Part 26 in a series analyzing the New York Mets
The Mets made some big splashes prior to last season to improve their bullpen.
There was the trade for Edwin Diaz, the centerpiece of the deal that also brought Robinson Cano to Queens and cost the Mets two of their top prospects.
They also signed Jeurys Familia for three years and $30 million.
The acquisition that created the least amount of fanfare, but provided the greatest result, was bringing in Justin Wilson on a two-year, $10 million contract.
The only drawback to the left-hander’s season was a pair of trips to the injured list due to left elbow soreness.
Wilson made just one appearance from April 19 through July 2 and had a 4.82 ERA in 10 appearances, but when he returned, Wilson was excellent the rest of the way and even spent time splitting the closer duties with Seth Lugo after Diaz was removed from the role.
In 35 appearances following his return, he allowed just six runs in 29 ²/₃ innings (1.82 ERA), while earning three saves in September.
The question heading into 2020 was whether he’d be able to stay healthy and effective as part of a bullpen that added Dellin Betances as a free agent.
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“We believe that a healthy and dominant Dellin, combined with Edwin Diaz and Seth Lugo and Justin Wilson and Jeurys Familia, Brad Brach, Robert Gsellman, this collective group has the potential to be one of the best bullpens in baseball,” GM Brodie Van Wagenen said in January following the signing of Betances.
That optimism would be based on Wilson and Lugo building on their performances from last season, Brach pitches like he did with the Mets a year ago and not how he did with the Cubs, while Diaz and Familia return to their 2018 form and Betances comes back well from the torn Achilles suffered last September.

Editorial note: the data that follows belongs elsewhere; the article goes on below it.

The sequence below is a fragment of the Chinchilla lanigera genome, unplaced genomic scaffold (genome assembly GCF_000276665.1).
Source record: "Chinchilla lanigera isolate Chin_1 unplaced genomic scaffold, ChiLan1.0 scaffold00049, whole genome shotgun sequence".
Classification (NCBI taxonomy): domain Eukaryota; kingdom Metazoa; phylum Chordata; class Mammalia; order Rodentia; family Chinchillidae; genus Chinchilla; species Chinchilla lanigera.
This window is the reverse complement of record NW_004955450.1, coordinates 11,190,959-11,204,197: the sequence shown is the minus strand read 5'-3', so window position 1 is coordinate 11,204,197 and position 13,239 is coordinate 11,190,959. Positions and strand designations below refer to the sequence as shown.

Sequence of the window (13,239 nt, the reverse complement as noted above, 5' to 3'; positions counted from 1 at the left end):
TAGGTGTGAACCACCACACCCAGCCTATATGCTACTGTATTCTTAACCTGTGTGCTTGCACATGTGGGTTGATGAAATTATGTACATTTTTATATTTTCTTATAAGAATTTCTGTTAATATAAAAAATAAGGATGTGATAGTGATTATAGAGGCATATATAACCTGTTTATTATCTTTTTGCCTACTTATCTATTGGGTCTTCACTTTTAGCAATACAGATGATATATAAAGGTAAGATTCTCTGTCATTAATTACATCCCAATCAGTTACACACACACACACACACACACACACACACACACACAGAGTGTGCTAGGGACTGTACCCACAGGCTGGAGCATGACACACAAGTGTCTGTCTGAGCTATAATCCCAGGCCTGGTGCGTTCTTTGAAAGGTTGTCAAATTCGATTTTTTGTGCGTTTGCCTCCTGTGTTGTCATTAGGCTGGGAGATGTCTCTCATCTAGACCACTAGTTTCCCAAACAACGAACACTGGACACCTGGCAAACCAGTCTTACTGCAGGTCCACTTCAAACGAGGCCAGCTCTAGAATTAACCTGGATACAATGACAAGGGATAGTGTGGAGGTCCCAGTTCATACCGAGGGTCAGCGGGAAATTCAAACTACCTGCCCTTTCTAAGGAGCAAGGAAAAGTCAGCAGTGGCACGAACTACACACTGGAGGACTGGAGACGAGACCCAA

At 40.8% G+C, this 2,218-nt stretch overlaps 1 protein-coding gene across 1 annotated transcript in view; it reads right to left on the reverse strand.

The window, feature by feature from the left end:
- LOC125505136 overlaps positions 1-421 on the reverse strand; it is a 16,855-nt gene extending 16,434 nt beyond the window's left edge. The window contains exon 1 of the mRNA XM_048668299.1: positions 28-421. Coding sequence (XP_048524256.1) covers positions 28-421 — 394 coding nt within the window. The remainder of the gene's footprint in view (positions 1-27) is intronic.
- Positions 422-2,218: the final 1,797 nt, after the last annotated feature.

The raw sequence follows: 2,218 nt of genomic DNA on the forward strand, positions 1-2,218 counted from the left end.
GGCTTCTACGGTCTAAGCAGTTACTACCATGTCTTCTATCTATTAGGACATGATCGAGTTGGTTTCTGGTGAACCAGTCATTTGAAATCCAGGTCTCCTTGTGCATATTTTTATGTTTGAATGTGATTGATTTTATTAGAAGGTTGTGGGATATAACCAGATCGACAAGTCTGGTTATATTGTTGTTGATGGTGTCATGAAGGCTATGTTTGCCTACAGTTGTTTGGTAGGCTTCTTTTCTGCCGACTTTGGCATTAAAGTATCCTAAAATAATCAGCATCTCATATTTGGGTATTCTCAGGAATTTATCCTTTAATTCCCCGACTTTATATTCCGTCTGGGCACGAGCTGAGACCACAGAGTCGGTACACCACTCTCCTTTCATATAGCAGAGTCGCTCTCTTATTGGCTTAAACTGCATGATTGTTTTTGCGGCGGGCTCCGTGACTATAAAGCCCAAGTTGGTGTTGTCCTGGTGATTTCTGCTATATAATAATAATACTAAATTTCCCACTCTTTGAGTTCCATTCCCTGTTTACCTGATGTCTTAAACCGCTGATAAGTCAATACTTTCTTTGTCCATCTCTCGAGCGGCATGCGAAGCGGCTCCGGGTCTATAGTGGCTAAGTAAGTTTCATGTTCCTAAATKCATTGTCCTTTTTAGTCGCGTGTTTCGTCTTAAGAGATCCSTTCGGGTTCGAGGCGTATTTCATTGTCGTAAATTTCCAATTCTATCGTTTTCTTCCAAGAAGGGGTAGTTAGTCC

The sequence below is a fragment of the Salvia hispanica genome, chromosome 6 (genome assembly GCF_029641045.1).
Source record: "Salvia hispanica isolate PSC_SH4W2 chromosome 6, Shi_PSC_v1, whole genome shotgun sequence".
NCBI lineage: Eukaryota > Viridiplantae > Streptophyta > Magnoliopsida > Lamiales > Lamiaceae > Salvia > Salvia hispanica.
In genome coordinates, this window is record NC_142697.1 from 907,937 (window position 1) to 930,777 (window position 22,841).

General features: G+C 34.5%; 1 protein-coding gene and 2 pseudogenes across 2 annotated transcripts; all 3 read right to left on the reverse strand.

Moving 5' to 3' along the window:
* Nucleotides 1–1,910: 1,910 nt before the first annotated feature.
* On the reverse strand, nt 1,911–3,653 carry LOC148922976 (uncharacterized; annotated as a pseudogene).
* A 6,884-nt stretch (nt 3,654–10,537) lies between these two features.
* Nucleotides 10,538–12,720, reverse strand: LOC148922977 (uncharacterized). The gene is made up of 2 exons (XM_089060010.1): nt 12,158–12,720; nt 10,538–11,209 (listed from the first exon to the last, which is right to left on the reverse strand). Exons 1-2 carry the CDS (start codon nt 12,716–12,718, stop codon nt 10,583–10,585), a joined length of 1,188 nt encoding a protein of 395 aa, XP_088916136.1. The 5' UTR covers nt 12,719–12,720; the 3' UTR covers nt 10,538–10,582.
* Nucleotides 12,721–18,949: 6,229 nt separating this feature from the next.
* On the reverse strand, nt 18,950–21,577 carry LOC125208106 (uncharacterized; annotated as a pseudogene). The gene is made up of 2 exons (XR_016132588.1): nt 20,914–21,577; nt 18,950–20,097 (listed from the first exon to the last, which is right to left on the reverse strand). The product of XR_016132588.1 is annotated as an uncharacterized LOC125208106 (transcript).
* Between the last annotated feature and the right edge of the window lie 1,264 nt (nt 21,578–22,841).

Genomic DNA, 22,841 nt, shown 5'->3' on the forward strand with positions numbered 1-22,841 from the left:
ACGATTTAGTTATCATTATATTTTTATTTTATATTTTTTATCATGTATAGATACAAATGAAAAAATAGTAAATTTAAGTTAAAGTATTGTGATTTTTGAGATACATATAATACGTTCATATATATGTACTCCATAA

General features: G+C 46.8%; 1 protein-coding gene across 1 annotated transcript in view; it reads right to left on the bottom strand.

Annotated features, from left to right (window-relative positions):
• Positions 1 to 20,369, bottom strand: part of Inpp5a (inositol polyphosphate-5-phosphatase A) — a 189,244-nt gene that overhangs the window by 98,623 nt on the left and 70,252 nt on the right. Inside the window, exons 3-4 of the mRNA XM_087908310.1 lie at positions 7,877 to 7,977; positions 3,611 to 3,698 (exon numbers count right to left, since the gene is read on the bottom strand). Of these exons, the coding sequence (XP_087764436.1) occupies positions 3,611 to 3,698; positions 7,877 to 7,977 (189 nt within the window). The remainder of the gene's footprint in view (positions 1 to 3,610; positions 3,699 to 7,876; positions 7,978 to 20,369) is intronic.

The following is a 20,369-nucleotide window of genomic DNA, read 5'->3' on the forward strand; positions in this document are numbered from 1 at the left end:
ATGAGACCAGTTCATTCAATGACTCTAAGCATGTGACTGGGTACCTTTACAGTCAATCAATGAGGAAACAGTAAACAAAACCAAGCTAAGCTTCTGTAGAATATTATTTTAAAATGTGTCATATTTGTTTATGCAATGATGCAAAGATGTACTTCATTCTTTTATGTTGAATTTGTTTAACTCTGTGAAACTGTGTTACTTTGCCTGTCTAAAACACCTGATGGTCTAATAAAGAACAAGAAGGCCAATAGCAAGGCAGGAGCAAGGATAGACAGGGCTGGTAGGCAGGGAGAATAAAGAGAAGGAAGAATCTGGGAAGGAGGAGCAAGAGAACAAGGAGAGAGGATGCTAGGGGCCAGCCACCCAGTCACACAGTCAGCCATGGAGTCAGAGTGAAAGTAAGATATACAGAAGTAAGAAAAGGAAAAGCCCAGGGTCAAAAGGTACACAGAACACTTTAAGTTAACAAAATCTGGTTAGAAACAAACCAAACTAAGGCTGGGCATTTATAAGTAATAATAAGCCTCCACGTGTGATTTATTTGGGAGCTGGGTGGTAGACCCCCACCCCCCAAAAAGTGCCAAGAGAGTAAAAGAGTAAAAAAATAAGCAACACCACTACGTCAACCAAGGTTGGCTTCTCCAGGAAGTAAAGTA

Wilson and Betances were part of a solid bullpen in The Bronx during Wilson’s one year with the Yankees in 2015 after he was acquired in a trade for Francisco Cervelli.
The two relievers each appeared in 74 games setting up for Andrew Miller. After that season, the Yankees traded Wilson to Detroit in exchange for Luis Cessa and Chad Green.
For Wilson to have good results again with the Mets — if the season starts following its March shutdown due to the coronavirus pandemic — he’ll likely look to build on what he did a year ago, when he finished with a career-best 86.8 percent rate of stranding runners on base, as well as a return to being a ground-ball pitcher.
The improvements could be tied to a sharp decrease in his use of his fastball (52.5 percent per Fangraphs) and a heavier reliance on his cutter (39 percent).
“He’s a valuable guy to have in a bullpen like that, but for him to be used best, he can’t be one of their top relievers,’’ one AL scout said. “He showed something by pitching in big spots late last year, but they still need more from Diaz, Familia and Betances because I don’t think he can last in a big role for an entire season.”
Wilson has shown an ability to get batters out from both sides of the plate, which would be key if MLB institutes the new rule requiring pitchers to face a minimum of three batters if they don’t finish an inning.
And even with last year’s elbow woes, Wilson has pitched in more games since 2014 than any left-hander other than Tony Watson.